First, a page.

About nine years ago, a person who I thought was my best friend, a lifelong friend of 21 years at the time, came over to my house with a notebook and a list. She proceeded to tell me all the things wrong with me, all the bad or wrong things I had ever done in the past 21 years: I teased her too much, I was too honest about my feelings, I was too opinionated, I was a hypocrite, I was selfish, I was materialistic. She gave me examples and instances in which I did or said things she didn’t approve of. Apparently, all those years, instead of telling me what bothered or offended her at that moment, she let it fester. She kept a running inventory and then wrote it all down and blasted me with it. I didn’t argue. I probably did do or say all the things she charged me with. I apologized and said I never meant to hurt her or anyone else with any of my behaviors or words. I sobbed, as she sat stoic. I was eight months pregnant at the time, so I was a vulnerable, hormonal, emotional mess anyway. She finished by saying it was now up to me. I told her, “What is up to me? You don’t even like me.” She said if I changed, we could still be friends. I asked her again, “Why? You don’t even like me!” All our mutual friends sided with her. I was now left with none of the friends I thought I’d have forever.
So, where does my faith come in to all of this? Where is God? I allowed someone else to make me feel so unlovable, so unworthy and so very flawed, that it was difficult to feel like there was anyone else who could possibly feel differently about me. It felt like everyone must hate me like she did. After all, she was my best friend, and if my best friend couldn’t love me, why would my husband, my kids, my sister, my other friends, or even God, love me? Was I really that unlovable?
I don’t think she has ever thought it was wrong to do what she did to me. I deserved it after all for being such a horrible person. I deserved to lose my friends, according to her. That list of bad things negated everything good or positive I had done the past 21 years. I was shocked, stunned, angry, and overall, devastated. The memory is still so surreal. I don’t believe we really understand how much one individual can hurt another so profoundly– until it happens to us. There had to be something good to come from this; my faith told me so.
The lesson I learned is two-fold. One: The only thing that brought me peace was introspective prayer. I had to search inside myself for God. I had to remind myself that God was within me and always a part of me. How could that part be hateful? I learned to re-love myself through the love I had for God, because I believe He resides in me. I am made in His image and likeness. He was the one who would be strong for me, and He was the one to be the goodness within me. Two: God loves me. It is the first thing I learned during my childhood; God loves me. It doesn’t matter what I have done, what I have said, or what other people think of me. God’s love is unconditional. I apologized to my former friend, but I asked for forgiveness from God. I know I am imperfect, but God doesn’t hold it against me. Realizing God’s love for me helped me to allow other people to love me again: my husband, my kids, and my other friends. I was in such a depressed state, due to this episode, I pulled away from people. I didn’t see myself worthy of their love and affection, because that one person did not find me worthy. God changed that in me. If God, who is perfect, loves me and will always love me, whether I allow Him to or not, then I have to allow others to love me. My trust was so broken, but God mended my heart. I began to see God more in those other people, especially my husband and kids.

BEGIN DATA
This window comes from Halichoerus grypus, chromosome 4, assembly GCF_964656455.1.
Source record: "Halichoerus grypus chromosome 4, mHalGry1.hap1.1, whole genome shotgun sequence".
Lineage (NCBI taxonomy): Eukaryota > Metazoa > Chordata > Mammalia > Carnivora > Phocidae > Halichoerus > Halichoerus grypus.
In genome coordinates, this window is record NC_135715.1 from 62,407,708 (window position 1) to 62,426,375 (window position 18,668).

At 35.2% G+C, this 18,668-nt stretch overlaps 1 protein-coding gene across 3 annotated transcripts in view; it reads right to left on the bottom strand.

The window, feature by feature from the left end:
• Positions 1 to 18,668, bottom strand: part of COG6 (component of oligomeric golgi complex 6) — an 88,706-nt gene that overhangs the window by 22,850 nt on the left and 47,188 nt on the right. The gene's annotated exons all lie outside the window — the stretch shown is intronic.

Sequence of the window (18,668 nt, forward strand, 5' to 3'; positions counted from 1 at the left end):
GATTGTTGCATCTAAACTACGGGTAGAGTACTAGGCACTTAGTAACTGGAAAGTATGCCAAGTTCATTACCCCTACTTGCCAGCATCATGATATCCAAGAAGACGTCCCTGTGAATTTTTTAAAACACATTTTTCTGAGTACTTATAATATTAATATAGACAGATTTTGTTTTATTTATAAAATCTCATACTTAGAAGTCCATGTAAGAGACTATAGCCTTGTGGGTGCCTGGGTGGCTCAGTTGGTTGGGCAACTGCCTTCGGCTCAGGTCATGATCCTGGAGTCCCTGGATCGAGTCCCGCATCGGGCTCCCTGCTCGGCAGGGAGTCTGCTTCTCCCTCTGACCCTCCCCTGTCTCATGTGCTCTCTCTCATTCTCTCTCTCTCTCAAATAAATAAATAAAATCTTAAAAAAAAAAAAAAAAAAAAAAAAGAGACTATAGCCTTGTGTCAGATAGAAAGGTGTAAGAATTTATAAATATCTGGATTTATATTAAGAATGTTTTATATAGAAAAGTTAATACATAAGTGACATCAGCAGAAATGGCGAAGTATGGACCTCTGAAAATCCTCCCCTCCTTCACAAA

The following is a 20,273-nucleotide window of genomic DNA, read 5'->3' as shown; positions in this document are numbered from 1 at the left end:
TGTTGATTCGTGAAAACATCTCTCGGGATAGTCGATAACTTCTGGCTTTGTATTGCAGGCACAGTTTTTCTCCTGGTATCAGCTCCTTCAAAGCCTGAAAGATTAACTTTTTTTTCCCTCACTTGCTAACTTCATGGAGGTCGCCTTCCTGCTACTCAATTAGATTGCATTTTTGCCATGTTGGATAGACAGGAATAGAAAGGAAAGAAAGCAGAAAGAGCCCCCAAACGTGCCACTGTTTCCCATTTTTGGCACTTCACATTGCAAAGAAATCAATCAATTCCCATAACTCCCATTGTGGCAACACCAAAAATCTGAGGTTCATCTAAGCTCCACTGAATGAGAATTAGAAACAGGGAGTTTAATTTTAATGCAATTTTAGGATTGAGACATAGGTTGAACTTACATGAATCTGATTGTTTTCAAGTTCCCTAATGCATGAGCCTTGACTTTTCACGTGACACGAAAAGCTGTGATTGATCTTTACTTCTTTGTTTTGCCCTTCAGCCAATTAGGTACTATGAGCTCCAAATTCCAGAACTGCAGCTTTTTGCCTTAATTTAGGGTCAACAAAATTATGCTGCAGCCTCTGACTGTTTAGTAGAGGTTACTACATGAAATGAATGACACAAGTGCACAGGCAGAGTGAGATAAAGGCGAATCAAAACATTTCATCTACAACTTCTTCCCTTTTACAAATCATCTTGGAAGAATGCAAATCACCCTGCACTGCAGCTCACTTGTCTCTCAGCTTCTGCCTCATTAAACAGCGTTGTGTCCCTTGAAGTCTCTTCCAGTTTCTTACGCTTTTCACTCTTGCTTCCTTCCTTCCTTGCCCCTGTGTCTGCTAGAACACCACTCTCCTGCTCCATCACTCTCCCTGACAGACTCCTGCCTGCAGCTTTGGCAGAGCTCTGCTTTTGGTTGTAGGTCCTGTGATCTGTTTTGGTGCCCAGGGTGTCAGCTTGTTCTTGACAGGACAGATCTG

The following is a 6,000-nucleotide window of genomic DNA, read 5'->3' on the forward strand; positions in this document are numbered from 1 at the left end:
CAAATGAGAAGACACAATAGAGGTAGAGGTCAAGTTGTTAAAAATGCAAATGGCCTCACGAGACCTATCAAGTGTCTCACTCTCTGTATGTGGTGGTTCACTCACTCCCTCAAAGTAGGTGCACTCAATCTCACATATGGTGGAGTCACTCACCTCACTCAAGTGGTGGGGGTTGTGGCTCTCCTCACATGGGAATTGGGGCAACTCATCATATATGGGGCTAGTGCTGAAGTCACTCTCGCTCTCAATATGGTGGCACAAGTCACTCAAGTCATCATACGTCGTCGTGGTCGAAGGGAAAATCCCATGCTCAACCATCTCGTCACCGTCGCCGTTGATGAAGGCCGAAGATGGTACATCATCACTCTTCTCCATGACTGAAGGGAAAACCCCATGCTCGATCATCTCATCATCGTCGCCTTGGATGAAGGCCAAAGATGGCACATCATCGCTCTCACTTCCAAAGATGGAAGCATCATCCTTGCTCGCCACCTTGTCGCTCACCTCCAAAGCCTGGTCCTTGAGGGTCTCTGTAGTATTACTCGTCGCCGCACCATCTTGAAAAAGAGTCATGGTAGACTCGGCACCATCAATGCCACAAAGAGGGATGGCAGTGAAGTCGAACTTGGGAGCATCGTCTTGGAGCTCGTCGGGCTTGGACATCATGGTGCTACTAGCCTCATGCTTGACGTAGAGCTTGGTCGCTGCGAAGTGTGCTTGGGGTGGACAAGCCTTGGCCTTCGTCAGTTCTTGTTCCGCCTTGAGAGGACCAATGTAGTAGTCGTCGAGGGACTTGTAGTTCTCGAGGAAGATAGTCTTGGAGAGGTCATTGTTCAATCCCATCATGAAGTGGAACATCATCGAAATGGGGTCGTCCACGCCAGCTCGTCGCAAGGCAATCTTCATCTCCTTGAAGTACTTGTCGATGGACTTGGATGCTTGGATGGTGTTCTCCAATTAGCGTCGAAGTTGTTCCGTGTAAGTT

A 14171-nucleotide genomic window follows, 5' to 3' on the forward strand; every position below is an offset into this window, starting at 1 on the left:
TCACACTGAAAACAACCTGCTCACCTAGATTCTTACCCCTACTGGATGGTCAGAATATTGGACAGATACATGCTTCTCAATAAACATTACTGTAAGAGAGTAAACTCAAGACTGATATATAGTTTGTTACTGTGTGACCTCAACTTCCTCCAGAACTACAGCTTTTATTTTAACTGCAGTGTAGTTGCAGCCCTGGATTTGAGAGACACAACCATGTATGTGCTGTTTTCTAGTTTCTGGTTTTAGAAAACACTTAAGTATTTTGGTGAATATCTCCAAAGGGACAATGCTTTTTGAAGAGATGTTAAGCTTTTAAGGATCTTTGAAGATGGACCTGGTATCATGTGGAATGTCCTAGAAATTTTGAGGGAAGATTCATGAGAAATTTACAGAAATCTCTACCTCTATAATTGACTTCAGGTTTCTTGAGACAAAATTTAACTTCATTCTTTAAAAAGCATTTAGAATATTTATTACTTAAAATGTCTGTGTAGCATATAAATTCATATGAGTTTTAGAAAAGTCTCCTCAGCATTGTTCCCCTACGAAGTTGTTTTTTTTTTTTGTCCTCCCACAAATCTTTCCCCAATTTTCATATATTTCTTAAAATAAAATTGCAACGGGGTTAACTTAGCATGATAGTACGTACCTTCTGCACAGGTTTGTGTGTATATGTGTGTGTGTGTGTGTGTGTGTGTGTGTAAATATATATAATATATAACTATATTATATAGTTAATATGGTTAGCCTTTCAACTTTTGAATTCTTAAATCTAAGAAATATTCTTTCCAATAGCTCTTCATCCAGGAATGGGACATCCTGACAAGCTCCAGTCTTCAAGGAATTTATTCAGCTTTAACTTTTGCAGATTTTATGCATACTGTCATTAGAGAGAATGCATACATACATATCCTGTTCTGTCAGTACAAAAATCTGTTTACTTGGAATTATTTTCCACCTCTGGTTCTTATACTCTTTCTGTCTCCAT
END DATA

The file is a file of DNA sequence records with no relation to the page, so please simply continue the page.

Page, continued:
I suppose the there is a third thing that occurred to me and that is the idea of forgiveness. Forgiveness is a funny thing. I know the wise advice that forgiving someone is more for me than it is for the person who hurt me and holding a grudge is like drinking poison and waiting for the other person to die. I get it. I agree with it. It’s so much easier said than done. I want to forgive her, and there are days that I have, and then there are days, even nine years later, that I revert to the hurt and yes, anger. Do I need to forgive her? Do I need to forgive myself? She caused me hurt, or had I actually caused it myself? I very well could have compiled my own list for her, but I wouldn’t. I could not inflict the same pain even on her.
It’s taken me a very long time to get over the hurt of that day nine years ago. I’m even nice to her when I see her. There are times I think I’m over it, then the hurt comes bubbling up to the surface days when I think too much, or when I’m feeling extra insecure or vulnerable in some way. It is those moments in which I remind myself of God’s love for me, my love for God, and my love for myself.
Charla is a life-long Catholic, married since 1995. She has three children who attend Catholic school and university. Charla has been teaching high school English literature at the same Catholic high school she attended for over 15 years. She has Bachelor of Arts degrees in English, Latin American Studies, and Secondary Education, as well as a Masters degree in Education. Charla has served as a lector and Eucharistic minister at her parish and school. She enjoys reading, cooking, running, and all activities involving her children. Her special devotions are to the Blessed Mother, St. Teresa of Avila, St. Catherine of Alexandria, and the Holy Rosary.